New York: If you do not have a romantic partner yet, stop gambling or making riskier investments as you may end up losing money, finds an interesting study.
Environmental cues indicate that some people will have a relatively difficult time finding a mate.
"This can drive people concentrate their investment choices into a few high-risk, high-return options," said lead study author Joshua Ackerman from University of Michigan in the US.
"This is true even when the decisions people are making are not explicitly relevant to romantic outcomes," Ackerman added in the paper, published in a journal of Psychological Science.
Research has shown that people who face uncertain outcomes often diversify their choices as a strategy for mitigating risk -- if one investment or option falls through, they still have other investments or options to fall back on.
Ackerman and colleagues speculated that diversification may not be the optimal strategy if romantic success depends on passing above a certain threshold when it comes to resources, status or attractiveness.
Choosing high-risk, high-reward strategies, even in domains unrelated to romance, could help an individual surpass the threshold and stand out from his or her competitors.
The researchers analysed series of studies in which they manipulated the perceived odds of romantic success by presenting participants with information about the ratio of women to men in their area.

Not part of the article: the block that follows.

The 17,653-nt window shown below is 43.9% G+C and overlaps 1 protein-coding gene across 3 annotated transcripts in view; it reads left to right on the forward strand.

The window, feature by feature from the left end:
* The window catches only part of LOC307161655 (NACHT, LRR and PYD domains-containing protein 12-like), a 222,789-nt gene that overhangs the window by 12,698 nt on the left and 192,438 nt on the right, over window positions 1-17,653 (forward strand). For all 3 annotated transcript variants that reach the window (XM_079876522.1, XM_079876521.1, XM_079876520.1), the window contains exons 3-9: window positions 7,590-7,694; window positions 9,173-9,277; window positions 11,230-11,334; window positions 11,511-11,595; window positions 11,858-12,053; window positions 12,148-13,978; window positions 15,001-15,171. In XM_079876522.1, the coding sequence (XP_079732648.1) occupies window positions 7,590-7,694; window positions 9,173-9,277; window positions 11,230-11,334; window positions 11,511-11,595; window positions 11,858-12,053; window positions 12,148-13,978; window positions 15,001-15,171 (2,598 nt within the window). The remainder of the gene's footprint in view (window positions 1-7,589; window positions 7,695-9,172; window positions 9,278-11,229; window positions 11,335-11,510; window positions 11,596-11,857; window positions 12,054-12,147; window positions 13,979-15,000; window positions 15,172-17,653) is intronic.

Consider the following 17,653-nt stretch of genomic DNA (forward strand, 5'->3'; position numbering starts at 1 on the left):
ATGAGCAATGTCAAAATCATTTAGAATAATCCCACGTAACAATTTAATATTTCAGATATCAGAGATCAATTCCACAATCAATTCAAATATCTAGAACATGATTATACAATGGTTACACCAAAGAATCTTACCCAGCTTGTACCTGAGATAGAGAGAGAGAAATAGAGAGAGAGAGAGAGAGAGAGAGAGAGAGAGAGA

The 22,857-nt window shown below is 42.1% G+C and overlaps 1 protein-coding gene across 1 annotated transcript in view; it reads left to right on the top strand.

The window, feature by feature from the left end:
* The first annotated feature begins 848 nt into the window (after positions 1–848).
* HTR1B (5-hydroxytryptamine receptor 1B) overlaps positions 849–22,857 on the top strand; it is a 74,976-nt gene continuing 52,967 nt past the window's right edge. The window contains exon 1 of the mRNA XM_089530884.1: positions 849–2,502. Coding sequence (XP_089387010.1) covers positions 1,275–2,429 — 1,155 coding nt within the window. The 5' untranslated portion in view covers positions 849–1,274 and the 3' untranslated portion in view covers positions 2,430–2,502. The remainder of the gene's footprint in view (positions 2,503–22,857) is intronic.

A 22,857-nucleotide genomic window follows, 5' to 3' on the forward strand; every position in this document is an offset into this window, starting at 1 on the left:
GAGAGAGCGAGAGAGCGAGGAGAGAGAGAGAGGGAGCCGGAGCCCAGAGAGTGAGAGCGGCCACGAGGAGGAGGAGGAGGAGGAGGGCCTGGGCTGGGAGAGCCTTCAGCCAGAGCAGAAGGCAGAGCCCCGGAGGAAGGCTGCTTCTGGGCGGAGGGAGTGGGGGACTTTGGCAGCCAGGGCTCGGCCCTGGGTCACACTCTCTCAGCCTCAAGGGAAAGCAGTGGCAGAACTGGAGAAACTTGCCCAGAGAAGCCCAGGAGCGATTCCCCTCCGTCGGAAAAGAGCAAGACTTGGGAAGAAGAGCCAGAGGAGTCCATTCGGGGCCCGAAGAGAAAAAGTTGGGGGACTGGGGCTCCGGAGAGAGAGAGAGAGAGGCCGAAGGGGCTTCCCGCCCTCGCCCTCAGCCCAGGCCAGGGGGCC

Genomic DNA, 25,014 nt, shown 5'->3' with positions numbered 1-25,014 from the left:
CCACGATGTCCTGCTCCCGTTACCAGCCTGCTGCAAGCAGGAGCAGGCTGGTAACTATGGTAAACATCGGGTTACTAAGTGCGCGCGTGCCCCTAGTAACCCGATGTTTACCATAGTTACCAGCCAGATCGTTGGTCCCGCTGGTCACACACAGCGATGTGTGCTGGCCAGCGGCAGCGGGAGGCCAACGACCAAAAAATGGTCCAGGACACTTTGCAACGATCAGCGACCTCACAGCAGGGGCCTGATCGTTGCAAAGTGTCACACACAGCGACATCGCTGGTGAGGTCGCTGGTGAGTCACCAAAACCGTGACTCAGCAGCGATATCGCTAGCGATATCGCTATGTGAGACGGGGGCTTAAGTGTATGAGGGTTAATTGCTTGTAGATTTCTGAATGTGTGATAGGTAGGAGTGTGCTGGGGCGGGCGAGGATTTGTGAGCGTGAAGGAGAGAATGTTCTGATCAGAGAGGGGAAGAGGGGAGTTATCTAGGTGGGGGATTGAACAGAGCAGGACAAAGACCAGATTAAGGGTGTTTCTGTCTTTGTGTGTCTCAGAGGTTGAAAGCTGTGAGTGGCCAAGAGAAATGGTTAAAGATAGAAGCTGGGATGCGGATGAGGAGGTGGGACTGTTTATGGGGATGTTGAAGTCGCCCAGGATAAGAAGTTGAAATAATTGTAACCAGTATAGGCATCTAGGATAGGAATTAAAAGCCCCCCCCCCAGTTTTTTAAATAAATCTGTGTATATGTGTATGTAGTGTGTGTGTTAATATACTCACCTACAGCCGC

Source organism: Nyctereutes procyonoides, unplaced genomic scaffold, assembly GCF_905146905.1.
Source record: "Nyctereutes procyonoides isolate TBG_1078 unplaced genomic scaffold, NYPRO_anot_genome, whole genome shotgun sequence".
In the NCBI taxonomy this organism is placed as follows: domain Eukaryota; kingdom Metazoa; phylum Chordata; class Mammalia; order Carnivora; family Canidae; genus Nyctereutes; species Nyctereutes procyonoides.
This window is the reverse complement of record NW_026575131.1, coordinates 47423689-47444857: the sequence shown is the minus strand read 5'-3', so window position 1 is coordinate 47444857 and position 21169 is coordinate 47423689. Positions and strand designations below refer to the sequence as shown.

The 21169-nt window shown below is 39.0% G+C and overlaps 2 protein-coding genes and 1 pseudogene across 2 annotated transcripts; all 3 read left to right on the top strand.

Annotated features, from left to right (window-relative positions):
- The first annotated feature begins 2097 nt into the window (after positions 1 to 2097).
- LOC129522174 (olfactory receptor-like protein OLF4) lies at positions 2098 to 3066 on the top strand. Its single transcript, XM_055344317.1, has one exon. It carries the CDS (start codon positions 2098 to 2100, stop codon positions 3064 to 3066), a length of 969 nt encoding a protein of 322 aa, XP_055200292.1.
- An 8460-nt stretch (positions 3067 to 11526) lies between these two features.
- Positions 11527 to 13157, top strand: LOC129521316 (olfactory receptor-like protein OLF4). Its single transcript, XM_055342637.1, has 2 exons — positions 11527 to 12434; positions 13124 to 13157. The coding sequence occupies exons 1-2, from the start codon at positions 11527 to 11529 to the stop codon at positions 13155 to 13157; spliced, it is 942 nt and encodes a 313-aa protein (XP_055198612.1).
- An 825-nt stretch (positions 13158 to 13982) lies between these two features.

In one study, 93 heterosexual participants looked at three photos containing images of men and women aged 18 to 35 who supposedly lived in the local community.
Then participants were asked to imagine that they were buying scratch-off lottery tickets and were told to choose which option they would purchase: one $10 ticket for a $10,000 prize or 10 $1 tickets for $1000 each.
The findings indicated that participants who saw an unfavourable sex ratio were more likely to concentrate their resources on choosing the riskier $10 ticket option, than those who saw a favourable sex ratio.
"From an evolutionary perspective, if the options are to do whatever it takes to find a romantic partner or risk not finding one, the more rational choice may be to do whatever it takes," Ackerman stated.
This research has the potential to affect anyone making decisions with uncertain outcomes, including both single and romantically committed men and women, Ackerman noted.